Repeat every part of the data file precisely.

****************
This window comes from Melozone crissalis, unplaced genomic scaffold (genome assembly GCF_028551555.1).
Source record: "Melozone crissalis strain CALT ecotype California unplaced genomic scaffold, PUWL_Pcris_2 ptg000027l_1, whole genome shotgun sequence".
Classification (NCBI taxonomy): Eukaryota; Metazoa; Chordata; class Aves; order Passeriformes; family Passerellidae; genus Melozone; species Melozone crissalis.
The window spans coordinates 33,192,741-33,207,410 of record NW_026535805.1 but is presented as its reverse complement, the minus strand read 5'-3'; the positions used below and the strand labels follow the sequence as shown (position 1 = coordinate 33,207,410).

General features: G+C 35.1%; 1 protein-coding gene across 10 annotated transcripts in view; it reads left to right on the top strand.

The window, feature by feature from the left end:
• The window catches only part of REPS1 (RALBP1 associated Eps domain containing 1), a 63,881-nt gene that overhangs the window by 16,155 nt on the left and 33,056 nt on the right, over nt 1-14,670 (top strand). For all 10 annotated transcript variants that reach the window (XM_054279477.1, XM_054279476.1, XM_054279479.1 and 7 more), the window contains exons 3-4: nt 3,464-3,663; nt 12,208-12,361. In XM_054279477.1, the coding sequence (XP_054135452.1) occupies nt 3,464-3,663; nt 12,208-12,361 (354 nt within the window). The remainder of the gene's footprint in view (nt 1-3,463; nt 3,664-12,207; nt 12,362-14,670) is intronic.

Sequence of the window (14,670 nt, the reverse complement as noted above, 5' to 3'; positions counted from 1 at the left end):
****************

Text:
This window comes from Melozone crissalis, unplaced genomic scaffold (genome assembly GCF_028551555.1).
Source record: "Melozone crissalis strain CALT ecotype California unplaced genomic scaffold, PUWL_Pcris_2 ptg000027l_1, whole genome shotgun sequence".
Classification (NCBI taxonomy): Eukaryota; Metazoa; Chordata; class Aves; order Passeriformes; family Passerellidae; genus Melozone; species Melozone crissalis.
The window spans coordinates 33,192,741-33,207,410 of record NW_026535805.1 but is presented as its reverse complement, the minus strand read 5'-3'; the positions used below and the strand labels follow the sequence as shown (position 1 = coordinate 33,207,410).

General features: G+C 35.1%; 1 protein-coding gene across 10 annotated transcripts in view; it reads left to right on the top strand.

The window, feature by feature from the left end:
• The window catches only part of REPS1 (RALBP1 associated Eps domain containing 1), a 63,881-nt gene that overhangs the window by 16,155 nt on the left and 33,056 nt on the right, over nt 1-14,670 (top strand). For all 10 annotated transcript variants that reach the window (XM_054279477.1, XM_054279476.1, XM_054279479.1 and 7 more), the window contains exons 3-4: nt 3,464-3,663; nt 12,208-12,361. In XM_054279477.1, the coding sequence (XP_054135452.1) occupies nt 3,464-3,663; nt 12,208-12,361 (354 nt within the window). The remainder of the gene's footprint in view (nt 1-3,463; nt 3,664-12,207; nt 12,362-14,670) is intronic.

Sequence of the window (14,670 nt, the reverse complement as noted above, 5' to 3'; positions counted from 1 at the left end):